The team also relied on Twin Builder to design EPS systems in a similar system-level approach. When verifying elements using conventional methods or single physics simulations, designs tend to be narrow, focused on very specific conditions, and verified within that margin.
Alternatively, by using multiphysics simulation at the system level, multiple elements such as electrical and mechanical systems can be simulated at the same time. This means that verification can be performed in real time under the loads that occur in actual operation, which enables greater optimization.
Still, simulations that incorporate a variety of elements require longer analysis resulting in longer design and verification timelines, but Accu-ROM uses a MBD approach to streamline the verification process.
Unlike Toshiba’s earlier technology, Accu-ROM calculates mechanical components and electronic circuits separately by first verifying the mechanical components, then simplifying the model for mechanical components. Next, the technology verifies the entire system, including its electric circuits. This approach eliminates time-consuming calculations of unnecessary mechanical components during verification.
By evaluating the electric circuits separately, the model automatically generates a VHDL-AMS model from the SPICE model. Using the VHDL-AMS model, engineers and designers can limit the verification range to essential parameters such as heat and EMI noise, which streamlines the verification process.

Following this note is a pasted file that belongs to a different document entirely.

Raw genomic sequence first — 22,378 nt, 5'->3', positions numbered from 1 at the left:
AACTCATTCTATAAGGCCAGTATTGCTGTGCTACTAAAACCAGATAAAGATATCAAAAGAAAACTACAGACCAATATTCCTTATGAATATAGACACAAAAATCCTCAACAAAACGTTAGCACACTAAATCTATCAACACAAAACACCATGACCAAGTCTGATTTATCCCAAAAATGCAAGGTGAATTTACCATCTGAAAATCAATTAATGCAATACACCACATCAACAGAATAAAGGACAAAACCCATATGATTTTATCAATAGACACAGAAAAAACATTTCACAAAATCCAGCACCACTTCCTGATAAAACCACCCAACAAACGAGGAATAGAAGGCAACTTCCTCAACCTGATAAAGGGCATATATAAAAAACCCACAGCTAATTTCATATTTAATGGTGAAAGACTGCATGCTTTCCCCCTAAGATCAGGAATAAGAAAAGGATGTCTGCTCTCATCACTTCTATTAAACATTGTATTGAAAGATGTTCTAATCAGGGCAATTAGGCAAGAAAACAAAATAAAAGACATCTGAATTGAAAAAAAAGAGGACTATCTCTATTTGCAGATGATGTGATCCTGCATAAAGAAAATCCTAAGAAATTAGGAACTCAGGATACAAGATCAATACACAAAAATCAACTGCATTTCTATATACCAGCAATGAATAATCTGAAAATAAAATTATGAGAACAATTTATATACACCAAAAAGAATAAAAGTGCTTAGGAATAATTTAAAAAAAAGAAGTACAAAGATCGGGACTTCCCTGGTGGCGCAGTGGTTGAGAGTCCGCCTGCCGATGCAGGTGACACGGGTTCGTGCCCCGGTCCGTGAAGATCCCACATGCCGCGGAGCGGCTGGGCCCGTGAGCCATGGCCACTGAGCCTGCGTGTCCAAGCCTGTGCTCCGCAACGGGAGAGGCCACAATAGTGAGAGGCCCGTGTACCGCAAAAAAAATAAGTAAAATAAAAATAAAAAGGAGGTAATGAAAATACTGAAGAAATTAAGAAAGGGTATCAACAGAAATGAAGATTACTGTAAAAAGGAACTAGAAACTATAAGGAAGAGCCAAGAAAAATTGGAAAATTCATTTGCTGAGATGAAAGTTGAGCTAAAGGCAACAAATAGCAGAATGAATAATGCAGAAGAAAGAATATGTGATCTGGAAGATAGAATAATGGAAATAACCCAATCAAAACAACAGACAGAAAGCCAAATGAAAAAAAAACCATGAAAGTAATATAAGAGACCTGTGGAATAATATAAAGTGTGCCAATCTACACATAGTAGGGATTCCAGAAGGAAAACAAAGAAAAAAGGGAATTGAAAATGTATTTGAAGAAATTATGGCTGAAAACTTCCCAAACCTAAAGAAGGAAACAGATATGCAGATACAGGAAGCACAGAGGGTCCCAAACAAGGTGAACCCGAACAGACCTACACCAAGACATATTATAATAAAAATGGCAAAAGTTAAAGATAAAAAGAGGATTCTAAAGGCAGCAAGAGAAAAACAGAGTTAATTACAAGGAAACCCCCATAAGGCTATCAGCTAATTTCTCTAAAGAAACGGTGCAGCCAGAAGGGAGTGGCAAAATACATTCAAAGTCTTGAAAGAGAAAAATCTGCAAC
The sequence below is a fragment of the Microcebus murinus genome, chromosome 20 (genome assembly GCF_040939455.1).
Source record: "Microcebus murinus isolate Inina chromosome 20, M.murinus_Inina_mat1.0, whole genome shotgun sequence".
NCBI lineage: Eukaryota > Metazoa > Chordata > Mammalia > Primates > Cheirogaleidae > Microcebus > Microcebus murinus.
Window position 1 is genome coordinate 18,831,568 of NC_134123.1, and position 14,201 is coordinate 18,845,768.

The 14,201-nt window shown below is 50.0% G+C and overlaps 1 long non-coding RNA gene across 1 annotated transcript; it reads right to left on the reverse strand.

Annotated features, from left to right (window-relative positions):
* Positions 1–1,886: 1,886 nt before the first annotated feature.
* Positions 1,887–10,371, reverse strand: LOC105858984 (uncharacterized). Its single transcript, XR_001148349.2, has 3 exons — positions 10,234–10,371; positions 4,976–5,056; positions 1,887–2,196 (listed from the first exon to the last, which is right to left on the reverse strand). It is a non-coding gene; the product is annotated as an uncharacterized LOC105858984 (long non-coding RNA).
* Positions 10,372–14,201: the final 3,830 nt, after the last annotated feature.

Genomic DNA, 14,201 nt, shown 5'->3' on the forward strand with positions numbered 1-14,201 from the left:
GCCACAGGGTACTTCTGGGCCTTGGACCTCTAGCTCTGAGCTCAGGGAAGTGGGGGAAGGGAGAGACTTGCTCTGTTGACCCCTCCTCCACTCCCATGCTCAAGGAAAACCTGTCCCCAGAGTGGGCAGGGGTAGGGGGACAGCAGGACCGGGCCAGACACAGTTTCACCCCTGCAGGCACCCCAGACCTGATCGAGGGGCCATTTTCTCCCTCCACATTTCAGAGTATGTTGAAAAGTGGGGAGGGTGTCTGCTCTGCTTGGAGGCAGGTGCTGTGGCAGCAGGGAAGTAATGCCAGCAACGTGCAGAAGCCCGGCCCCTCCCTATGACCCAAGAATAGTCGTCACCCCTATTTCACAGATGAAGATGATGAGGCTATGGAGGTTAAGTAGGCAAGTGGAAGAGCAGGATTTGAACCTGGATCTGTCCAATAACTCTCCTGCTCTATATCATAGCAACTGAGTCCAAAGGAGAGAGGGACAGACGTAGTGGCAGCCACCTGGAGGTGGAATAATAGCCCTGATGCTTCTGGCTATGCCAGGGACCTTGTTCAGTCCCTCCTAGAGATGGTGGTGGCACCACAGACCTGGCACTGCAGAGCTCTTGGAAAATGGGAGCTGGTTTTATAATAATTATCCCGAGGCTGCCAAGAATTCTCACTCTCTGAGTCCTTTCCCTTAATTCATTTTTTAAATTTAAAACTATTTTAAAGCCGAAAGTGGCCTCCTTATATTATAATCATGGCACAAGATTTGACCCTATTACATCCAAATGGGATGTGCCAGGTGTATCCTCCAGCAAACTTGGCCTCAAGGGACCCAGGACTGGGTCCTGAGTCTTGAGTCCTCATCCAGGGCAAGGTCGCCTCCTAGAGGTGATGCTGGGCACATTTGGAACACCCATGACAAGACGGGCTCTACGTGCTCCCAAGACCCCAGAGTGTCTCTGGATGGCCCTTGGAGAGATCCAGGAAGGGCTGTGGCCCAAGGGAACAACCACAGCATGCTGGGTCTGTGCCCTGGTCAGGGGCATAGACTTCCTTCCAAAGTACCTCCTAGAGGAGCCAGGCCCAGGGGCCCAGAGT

As such, Toshiba encourages Accu-ROM to support the development of high heat-dissipation and low-noise automotive semiconductors, making it easier for customers to use Toshiba’s products and verify systems. Accu-ROM can also be beneficial for semiconductors in other applications, including home appliances and industrial equipment.
Regardless of application, the technology will help engineers and designers across industries simulate heat and EMI in a short time and with high accuracy for system-level optimization, including electrical, thermal, and mechanical components.
“Simulation helps us develop higher-performance products,” says Okano. “In addition, by developing simulation models for MBD and providing them to our customers, they can significantly reduce the time and cost of validating our products. As a result, we believe we have improved the attractiveness of our products from a business perspective.”
Toshiba engineers have reported significant results using Twin Builder and Accu-ROM technology, including a 90% reduction in simulation time for system operation and a decrease in verification time from 30 days to five days.
Twin Builder uses ROMs produced from Ansys’ structural, fluids, electromagnetics (EM), and semiconductor products to model mechanical assemblies, EM actuators and machines, circuit and cable parasitics, thermal networks, and signal integrity. ROMs can also be imported from a variety of third-party tools.
“Ansys has tools that can accurately simulate various physical phenomena such as electrical, thermal, and mechanical systems, and the characteristics obtained with these tools can be integrated into a single system for simulation,” says Okano.